Letter to Taoiseach and Minister for Health 29th April 2020 CDLP have jointly sent an open letter to An Taoiseach, Leo Varadkar, and the Minister for Health, Simon Harris, with numerous disability activists. The letter outlines concerns regarding the disproportionate impact the COVID-19 crisis is having on persons with disabilities in residential settings. Download here >> Letter to Taoiseach and Minister for Health (April 2020)
Tuesday, 14 April 2020
Statement on the rights of persons with disabilities during COVID-19 Updated 12th May 2020 We welcome the ongoing work by the National Public Health Emergency Team, the Department of Health, HSE services, Department of Housing, Planning and Local Government; and the Department of Rural and Community Affairs during this pandemic. We are calling on all state actors to adhere to their obligations under the United Nations Convention on the Rights of Persons with Disabilities (UNCRPD), which Ireland ratified in March 2018. The UNCRPD articles which warrant specific consideration during the current crisis in Ireland are discussed below. The authors recognise the use of the terms ‘disabled people’ by some disability activists in Ireland. However, this paper uses ‘persons with disabilities’ in line with the text of the UNCRPD. DOWNLOAD Full statement >> Statement on the rights of persons with disabilities (May 2020)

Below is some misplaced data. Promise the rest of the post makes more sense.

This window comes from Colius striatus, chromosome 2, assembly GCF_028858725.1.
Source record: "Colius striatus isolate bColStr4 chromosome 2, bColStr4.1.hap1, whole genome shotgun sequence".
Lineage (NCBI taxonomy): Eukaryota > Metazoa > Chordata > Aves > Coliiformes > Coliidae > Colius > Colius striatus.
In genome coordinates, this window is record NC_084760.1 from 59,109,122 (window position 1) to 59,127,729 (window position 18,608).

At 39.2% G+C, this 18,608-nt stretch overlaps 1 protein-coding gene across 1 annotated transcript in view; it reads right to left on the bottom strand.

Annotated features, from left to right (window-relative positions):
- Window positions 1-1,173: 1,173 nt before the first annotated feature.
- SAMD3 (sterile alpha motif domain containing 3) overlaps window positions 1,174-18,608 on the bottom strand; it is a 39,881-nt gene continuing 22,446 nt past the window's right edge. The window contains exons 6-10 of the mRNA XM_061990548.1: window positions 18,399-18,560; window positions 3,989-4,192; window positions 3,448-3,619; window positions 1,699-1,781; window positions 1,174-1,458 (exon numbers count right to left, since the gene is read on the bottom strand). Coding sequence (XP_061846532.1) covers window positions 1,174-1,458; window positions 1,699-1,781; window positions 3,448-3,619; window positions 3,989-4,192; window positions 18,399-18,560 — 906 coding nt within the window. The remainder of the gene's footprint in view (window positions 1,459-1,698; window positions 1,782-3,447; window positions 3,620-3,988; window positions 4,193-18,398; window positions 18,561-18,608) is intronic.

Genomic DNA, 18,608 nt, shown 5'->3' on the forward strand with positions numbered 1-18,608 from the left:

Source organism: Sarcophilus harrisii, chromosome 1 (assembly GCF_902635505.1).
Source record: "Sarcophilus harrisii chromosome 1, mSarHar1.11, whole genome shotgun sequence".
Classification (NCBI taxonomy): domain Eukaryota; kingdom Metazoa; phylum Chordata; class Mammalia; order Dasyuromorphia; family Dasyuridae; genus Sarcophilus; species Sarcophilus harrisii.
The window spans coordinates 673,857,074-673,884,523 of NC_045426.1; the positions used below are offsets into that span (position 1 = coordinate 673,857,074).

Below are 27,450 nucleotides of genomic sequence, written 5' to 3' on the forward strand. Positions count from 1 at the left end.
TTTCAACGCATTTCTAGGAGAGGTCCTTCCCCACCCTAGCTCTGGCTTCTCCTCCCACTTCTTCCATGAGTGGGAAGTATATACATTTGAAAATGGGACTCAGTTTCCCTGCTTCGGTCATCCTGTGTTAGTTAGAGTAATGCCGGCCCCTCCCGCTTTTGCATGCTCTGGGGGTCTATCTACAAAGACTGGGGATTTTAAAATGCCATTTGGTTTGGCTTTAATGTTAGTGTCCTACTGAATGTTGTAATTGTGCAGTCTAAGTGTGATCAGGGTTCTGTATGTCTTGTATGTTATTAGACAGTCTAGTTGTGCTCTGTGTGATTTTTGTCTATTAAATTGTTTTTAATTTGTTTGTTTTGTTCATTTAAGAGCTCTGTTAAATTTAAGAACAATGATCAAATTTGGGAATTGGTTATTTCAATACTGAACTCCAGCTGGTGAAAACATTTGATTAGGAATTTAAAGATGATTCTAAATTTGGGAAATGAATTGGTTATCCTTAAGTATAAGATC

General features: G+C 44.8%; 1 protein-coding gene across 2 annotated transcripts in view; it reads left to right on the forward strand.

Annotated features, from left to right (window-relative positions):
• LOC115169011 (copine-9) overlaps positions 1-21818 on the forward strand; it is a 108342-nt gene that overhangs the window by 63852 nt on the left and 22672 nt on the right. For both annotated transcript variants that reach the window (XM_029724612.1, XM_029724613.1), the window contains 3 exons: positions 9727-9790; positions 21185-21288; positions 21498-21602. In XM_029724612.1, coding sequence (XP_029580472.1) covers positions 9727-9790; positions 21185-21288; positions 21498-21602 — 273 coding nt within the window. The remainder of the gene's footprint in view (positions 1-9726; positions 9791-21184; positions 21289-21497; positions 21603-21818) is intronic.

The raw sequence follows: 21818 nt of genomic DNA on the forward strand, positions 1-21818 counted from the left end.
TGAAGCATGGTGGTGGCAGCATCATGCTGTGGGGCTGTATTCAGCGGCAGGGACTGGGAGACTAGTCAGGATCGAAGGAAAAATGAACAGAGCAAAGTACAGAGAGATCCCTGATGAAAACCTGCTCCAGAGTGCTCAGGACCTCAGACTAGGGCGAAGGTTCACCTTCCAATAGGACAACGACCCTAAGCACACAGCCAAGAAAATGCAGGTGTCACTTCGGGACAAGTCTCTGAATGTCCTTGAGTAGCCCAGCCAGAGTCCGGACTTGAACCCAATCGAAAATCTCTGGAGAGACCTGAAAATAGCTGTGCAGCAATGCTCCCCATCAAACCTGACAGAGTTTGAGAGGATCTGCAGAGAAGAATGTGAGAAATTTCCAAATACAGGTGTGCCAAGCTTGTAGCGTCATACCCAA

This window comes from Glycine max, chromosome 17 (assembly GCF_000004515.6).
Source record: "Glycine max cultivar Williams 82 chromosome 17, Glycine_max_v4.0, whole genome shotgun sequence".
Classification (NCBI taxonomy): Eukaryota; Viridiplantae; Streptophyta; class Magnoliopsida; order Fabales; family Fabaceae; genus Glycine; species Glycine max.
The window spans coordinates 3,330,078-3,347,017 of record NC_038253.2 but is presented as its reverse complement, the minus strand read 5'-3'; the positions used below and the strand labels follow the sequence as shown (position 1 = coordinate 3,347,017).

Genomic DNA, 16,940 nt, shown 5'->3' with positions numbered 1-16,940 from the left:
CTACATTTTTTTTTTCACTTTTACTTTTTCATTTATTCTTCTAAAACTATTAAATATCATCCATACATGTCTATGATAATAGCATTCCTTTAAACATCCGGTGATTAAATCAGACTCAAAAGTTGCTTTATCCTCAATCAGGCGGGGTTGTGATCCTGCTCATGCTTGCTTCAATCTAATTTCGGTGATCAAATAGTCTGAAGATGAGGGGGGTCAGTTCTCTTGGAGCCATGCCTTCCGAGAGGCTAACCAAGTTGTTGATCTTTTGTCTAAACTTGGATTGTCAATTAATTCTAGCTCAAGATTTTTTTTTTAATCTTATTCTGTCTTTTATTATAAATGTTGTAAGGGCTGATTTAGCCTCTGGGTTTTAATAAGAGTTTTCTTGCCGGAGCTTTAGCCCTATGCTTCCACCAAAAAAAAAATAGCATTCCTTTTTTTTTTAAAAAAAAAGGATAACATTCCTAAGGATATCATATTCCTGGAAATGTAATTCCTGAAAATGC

Thursday, 2 April 2020
The rights of persons with disabilities in congregated settings within the COVID-19 emergency Updated 12th May 2020 We recognise the extensive work and sincere commitment of the National Public Health Emergency Team (NPHET) in responding to the COVID-19 emergency. We appreciate the work of HSE Seclusion and Restraint working group to develop guidelines in relation to people with intellectual disabilities during the COVID-19 emergency. As this is an emerging situation it is important to use the limited information available to in the public spheres. The purpose of this paper is to capture the critical information that may be relevant to Ireland at this time in relation to persons with disabilities residing in congregated settings. This paper will outline the rights of persons with disabilities resident in congregated settings in Ireland under the UNCRPD. It will then look at reports and practices in other countries of how similar services are responding to the COVID-19 pandemic. It will make recommendations as to how to address core issues which have been identified by disability service providers in Ireland. This paper is focused on the operation of residential settings. We acknowledge that persons with disabilities living in the community will also experience significant barriers to the realization of their right to the highest attainable standards of health, the right to live independently and to be treated equally to non-disabled people. Adequate supports must be provided to persons with disabilities who receive support and care from family members. DOWNLOAD Full briefing paper >> COVID-19 Briefing Paper
Tuesday, 13 August 2019